The Chequamegon Bay region, in the northernmost tip of Wisconsin, is a place of surpassing natural beauty. It is also a place “where history is ever present.”
Traces of the region’s rich past are as evident as the craftsmanship in Bayfield’s enduring hillside mansions or in the names of the city’s founding figures still visible in the sandstone blocks on historic downtown buildings. But beyond such incidental evidence there are a number of places dedicated to the important work of preserving stories of the past.
With the past ever-present in every building and along every inch of breathtaking shoreline, Chequamegon Bay Region visitors can easily find a little historic guidance at the history sites I detail in my new Wisconsin Historical Society Press book “This Superior Place: Stories of Bayfield and the Apostle Islands.”
The following are Seven Superior Sites I think visitors seeking the area’s history should visit:
The Bayfield Heritage Association, 30 N Broad St., would be the envy of communities many times the size of the little city it serves. The building includes both a museum with changing exhibits on area life and history—a major new exhibit in 2013 will highlight the onetime fishing families of Sand Island—along with a new research and educational facility named for influential founding father R.D. Pike. The museum offers informational programs, summer history lectures, tours and seminars and should be any curious visitor’s first stop.
The Bayfield Maritime Museum, on the waterfront at 131 S. Broad St., shares stories and artifacts about Lake Superior commercial fishing, lighthouses, boats, ships and the hardy people who made, and sometimes still make, livings from this inland sea. Come ring a ship’s bell, sound a hand-cranked foghorn and turn the wheel from a historic pilothouse. Access to both Bayfield museums is free.
The Madeline Island Museum, operated by the Wisconsin Historical Society, is located a short walk from the ferry land in La Pointe and offers a thorough and entertaining look at early island history and development. The museum was created from four historic structures, including the last remaining building from the American Fur Company site that dates to 1835. The museum’s many artifacts range from Native American and early fur trade and missionary days to later activities such as commercial fishing and the arrival of summer fun seekers. A welcoming video gives a nice overview of local history in song and story. The season runs from late May to mid-October.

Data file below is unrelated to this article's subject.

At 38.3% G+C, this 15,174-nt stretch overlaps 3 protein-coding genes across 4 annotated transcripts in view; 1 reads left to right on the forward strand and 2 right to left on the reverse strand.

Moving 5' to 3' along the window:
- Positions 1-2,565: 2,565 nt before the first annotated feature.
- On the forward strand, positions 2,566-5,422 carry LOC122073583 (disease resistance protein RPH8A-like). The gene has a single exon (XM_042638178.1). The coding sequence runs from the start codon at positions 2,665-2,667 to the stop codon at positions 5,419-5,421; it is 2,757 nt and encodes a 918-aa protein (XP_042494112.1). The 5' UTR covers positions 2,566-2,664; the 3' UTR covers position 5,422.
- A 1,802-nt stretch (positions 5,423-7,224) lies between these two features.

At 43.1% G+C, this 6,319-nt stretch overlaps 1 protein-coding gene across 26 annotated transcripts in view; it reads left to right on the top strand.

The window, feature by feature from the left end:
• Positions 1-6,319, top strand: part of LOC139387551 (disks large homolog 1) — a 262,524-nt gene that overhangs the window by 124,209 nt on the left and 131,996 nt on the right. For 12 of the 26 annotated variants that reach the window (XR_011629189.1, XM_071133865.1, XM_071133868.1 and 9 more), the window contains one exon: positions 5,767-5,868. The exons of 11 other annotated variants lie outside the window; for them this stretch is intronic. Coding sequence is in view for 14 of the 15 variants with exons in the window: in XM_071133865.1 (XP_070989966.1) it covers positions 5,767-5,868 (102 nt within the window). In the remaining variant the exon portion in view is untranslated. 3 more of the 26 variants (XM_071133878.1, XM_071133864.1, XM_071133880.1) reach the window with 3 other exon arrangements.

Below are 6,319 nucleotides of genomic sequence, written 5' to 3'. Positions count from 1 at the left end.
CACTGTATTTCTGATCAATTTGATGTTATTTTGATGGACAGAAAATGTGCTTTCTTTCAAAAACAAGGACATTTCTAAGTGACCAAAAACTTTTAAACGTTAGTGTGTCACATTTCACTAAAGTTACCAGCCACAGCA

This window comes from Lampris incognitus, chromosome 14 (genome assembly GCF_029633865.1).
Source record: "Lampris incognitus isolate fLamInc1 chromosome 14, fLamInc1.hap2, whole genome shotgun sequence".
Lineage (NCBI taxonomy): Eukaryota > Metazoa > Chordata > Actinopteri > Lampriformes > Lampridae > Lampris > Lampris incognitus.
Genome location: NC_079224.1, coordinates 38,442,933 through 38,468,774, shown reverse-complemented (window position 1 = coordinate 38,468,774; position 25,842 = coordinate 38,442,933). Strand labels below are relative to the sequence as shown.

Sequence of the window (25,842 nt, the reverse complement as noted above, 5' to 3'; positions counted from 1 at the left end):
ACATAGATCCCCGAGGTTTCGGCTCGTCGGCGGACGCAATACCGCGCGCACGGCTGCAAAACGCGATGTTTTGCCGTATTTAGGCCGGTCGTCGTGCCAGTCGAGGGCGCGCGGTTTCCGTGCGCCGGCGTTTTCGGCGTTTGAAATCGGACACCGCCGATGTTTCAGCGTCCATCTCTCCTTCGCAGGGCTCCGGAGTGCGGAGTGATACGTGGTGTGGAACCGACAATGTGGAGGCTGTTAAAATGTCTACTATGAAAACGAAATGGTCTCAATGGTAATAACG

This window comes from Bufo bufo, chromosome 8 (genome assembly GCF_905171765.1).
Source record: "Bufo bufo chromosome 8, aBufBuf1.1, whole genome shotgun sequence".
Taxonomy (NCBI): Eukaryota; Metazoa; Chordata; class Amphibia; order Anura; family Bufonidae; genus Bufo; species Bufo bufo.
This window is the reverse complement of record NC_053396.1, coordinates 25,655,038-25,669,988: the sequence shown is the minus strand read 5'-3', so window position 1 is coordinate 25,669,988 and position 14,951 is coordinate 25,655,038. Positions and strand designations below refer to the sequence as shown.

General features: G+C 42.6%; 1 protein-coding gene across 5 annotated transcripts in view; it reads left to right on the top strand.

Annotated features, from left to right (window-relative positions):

The Apostle Islands National Lakeshore Visitor Center, located in Bayfield’s original courthouse building on Washington Avenue between Fourth and Fifth streets, is the starting place to learn more about the islands and park activities. The visitor center offers audiovisual programs and exhibits about park history, natural history and recreation opportunities.
The park also operates the Little Sand Bay Visitor Center, 13 miles north of Bayfield on Lake Superior. Open from mid-June through late September, the Sand Bay center offers films and exhibits about the park as well as tours of the Hokenson Brothers fish camp. Another visitor center is operated at Stockton Island, accessible by boat only.
For a peek at the rugged life of a lighthouse keeper, the beautifully restored Raspberry Island Lighthouse offers ranger-guided tours from mid-June through mid-September. Visitors can reach the island via daily shuttles operated by Apostle Islands Cruises. Reach Raspberry Island on a stormy day and appreciate the thin line between solitude and loneliness. Volunteer lighthouse keepers offer similar access at lighthouses on Devils, Michigan and Sand Islands.
In Ashland, the Northern Great Lakes Visitor Center at Highways 13 and 2 features exhibits on regional history, culture and resources. The facility, free and open to the public, also offers interpretive trails, a five-story observation tower and boardwalk. Programs on specific topics are offered throughout the year.
Dennis McCann has spent most of his professional life traveling Wisconsin and the Midwest as a writer for the Milwaukee Journal and Milwaukee Journal Sentinel. A Wisconsin native and graduate of the University of Wisconsin-Madison, he is the author of four previous Wisconsin travel and history books. Dennis McCann’s book “This Superior Place: Stories of Bayfield and the Apostle Islands” journeys through the history and scenery of Wisconsin’s Chequamegon Bay region, from its majestic mansions through its fur trading roots and to its long fishing traditions. Dennis and his wife reside in Bayfield where “nearly every day begins with a superior sunrise.”